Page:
Several factors that increase the risk of heart attack are already known, such as high glucose (hyperglycemia), obesity, high cholesterol, hypertension and smoking. And now a study published in the journal PLOS ONE has measured the impact of each of them on death statistics from cardiovascular disease. Hyperglycemia showed an association with this outcome five to ten times greater than other factors.
Data from government sources, such as the Ministries of Social Development and Health and the Brazilian Institute of Geography and Statistics (IBGE), registered between 2005 and 2017, were used. The numbers were compared with information from other banks, such as the Global Health Data Exchange (GHDx) and the repository of the Institute for Health Metrics and Evaluation (IHME), University of Washington (United States).
Using statistical methods, the researchers determined the number of deaths attributed to each risk factor. The objective of the research, supported by FAPESP, was to help find more effective strategies to reduce the incidence of cardiovascular diseases – which are still the biggest causes of death in the country.
“Regardless of the control we used – and we tested different types of variables, statistical models and methods – diabetes was always associated with mortality from cardiovascular diseases. More than that: it is an association that was not restricted to the year analyzed, but lasted for up to a decade”, explains Renato Gaspar, a postdoctoral fellow at the Vascular Biology Laboratory of the Instituto do Coração (InCor), linked to the Faculty of Medicine of the University of São Paulo (FM-USP).
Previous studies have established an equation to calculate the number of deaths prevented or postponed due to changes in risk factors. Thus, it was also possible to analyze the rates of “premature” deaths, calculated in relation to the standard life expectancy. The authors concluded that about 5,000 people would not have died from cardiovascular disease in the analyzed period if diabetes rates were lower in the population. On the other hand, the research also led to the conclusion that at least 17,000 deaths were avoided only by reducing cigarette consumption during these 12 years.
“Our findings provide evidence that strategies to reduce smoking were critical to reducing mortality from cardiovascular disease,” the authors point out.
Another point that caught the attention of scientists was the gender differences. “Sexual disparities echo other studies that point to diabetes and hyperglycemia as stronger risk factors for cardiovascular disease in women than in men,” they warn.
Mortality and incidence of cardiovascular diseases decreased by 21% and 8%, respectively, between 2005 and 2017 in Brazil. In addition to the reduction in smoking, greater access to basic health is listed as one of those responsible for the improvement in rates. This observation took into account the issue of hypertension, often associated with heart problems. However, it accounted for seven times fewer deaths from cardiovascular disease than hyperglycemia. One of the possibilities is that access to the universal health system, with an increase in primary care coverage, has made the rate of hypertension control high in the population.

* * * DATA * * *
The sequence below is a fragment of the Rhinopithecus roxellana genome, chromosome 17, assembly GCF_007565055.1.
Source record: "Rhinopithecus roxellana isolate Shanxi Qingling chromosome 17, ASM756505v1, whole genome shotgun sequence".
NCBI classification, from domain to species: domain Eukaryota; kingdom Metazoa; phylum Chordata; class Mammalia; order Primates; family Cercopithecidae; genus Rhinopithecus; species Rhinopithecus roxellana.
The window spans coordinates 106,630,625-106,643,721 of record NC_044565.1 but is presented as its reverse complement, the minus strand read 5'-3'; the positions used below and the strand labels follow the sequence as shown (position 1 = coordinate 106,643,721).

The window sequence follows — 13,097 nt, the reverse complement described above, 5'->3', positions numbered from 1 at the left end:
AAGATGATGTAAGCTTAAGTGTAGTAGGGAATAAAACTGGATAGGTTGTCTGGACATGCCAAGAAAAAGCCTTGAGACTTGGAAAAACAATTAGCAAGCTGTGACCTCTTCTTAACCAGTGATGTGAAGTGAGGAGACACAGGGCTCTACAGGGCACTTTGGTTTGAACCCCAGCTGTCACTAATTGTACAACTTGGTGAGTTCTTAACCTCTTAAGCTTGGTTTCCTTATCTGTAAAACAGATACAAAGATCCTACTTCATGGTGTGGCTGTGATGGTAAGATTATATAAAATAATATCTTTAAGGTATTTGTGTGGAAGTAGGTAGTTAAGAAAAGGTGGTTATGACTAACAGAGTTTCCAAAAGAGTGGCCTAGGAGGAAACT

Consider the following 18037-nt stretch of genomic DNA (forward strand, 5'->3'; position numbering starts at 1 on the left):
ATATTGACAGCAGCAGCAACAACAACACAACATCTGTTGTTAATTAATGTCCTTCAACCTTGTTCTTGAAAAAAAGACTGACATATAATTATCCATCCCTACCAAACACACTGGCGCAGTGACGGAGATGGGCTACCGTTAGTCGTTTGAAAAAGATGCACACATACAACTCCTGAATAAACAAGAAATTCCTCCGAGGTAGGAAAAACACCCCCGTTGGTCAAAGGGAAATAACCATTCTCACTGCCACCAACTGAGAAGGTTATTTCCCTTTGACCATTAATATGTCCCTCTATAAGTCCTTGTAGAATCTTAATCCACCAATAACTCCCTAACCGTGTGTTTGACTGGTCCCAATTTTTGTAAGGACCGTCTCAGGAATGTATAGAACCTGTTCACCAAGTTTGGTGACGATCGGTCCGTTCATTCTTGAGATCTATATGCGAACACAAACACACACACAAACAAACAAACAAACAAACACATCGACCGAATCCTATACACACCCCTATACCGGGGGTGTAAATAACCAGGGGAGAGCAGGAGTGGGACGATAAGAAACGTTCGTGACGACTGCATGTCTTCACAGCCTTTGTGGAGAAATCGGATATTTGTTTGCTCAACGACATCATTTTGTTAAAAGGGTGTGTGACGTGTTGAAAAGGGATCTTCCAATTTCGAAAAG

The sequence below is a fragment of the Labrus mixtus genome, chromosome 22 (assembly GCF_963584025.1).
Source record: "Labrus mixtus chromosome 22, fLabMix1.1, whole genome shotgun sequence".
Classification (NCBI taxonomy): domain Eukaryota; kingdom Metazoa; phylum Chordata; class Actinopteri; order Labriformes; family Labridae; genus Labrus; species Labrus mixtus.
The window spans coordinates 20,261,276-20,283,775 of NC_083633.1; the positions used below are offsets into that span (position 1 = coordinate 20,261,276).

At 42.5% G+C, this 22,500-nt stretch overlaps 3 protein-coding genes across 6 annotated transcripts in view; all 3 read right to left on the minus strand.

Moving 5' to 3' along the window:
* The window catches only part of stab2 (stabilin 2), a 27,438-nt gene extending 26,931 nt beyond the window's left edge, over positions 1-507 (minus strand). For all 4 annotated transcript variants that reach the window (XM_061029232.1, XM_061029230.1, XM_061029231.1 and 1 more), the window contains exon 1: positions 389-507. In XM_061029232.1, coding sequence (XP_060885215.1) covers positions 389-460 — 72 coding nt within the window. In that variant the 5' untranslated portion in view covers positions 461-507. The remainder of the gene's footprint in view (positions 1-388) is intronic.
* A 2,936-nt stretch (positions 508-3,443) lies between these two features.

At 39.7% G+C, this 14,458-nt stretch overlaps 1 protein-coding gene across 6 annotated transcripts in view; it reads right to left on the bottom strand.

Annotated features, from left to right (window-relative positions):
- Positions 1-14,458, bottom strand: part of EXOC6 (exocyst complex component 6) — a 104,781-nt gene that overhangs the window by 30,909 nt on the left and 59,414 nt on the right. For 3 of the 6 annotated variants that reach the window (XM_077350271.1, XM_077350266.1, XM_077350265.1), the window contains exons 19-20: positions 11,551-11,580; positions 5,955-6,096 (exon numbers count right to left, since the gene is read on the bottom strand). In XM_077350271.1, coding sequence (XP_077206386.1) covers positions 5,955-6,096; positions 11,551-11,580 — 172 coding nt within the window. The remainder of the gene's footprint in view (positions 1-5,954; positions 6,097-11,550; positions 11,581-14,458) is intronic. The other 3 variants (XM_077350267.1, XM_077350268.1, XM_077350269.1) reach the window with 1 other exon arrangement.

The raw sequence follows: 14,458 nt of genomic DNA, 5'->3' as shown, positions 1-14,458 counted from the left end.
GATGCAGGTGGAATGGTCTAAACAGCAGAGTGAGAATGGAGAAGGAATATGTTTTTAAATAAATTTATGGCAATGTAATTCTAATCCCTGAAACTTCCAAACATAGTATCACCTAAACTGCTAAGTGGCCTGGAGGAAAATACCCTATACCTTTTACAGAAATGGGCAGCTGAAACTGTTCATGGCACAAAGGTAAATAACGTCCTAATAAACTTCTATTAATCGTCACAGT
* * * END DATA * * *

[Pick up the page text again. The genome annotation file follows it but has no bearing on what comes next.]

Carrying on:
This finding is supported by the fact that the association between hyperglycemia and mortality from cardiovascular disease was independent of socioeconomic status and access to health care. The researchers inserted covariates into the analyzed models to account for data such as family income, Bolsa Família benefit, gross domestic product (GDP) per capita, number of doctors per inhabitant, and primary care coverage.
“In addition to increasing income, reducing inequality and poverty and expanding quality and access to health care, we need to look at diabetes and hyperglycemia in a specific way”, points out Gaspar, noting that the country has rarely discussed issues such as high sugar consumption.
“We need a nutritional education policy. Debating whether it is worth putting a label on sugary products with an alert, such as on cigarette packages, or taxing products with added sugar in order to encourage industries to reduce this ingredient. debated in other countries and that need to be discussed here.”
To mitigate the rates of cardiovascular disease in Brazil, health policies should aim to directly reduce the prevalence of hyperglycemia, whether through nutritional education, restriction of foods with added sugar or wider access to new classes of drugs capable of reducing the chance of a diabetic patient dying from a heart attack.
The article Analyzing the impact of modifiable risk factors on cardiovascular disease mortality in Brazil is available here.